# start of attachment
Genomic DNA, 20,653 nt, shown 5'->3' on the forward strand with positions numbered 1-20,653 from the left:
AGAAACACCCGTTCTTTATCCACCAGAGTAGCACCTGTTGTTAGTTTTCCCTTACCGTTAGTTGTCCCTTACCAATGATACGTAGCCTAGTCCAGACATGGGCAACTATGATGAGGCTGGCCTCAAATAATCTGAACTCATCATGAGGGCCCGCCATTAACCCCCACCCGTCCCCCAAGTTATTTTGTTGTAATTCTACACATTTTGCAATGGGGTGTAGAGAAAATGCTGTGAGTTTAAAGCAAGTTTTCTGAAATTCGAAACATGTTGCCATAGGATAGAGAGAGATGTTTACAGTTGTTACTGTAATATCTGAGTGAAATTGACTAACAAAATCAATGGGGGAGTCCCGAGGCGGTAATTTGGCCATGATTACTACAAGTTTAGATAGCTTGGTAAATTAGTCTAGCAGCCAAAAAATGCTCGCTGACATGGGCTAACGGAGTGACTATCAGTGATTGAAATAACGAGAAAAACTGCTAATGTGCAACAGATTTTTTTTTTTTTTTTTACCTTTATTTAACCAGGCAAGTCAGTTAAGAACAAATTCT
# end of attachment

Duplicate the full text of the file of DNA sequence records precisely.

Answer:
Genomic DNA, 20,653 nt, shown 5'->3' on the forward strand with positions numbered 1-20,653 from the left:
AGAAACACCCGTTCTTTATCCACCAGAGTAGCACCTGTTGTTAGTTTTCCCTTACCGTTAGTTGTCCCTTACCAATGATACGTAGCCTAGTCCAGACATGGGCAACTATGATGAGGCTGGCCTCAAATAATCTGAACTCATCATGAGGGCCCGCCATTAACCCCCACCCGTCCCCCAAGTTATTTTGTTGTAATTCTACACATTTTGCAATGGGGTGTAGAGAAAATGCTGTGAGTTTAAAGCAAGTTTTCTGAAATTCGAAACATGTTGCCATAGGATAGAGAGAGATGTTTACAGTTGTTACTGTAATATCTGAGTGAAATTGACTAACAAAATCAATGGGGGAGTCCCGAGGCGGTAATTTGGCCATGATTACTACAAGTTTAGATAGCTTGGTAAATTAGTCTAGCAGCCAAAAAATGCTCGCTGACATGGGCTAACGGAGTGACTATCAGTGATTGAAATAACGAGAAAAACTGCTAATGTGCAACAGATTTTTTTTTTTTTTTTTACCTTTATTTAACCAGGCAAGTCAGTTAAGAACAAATTCT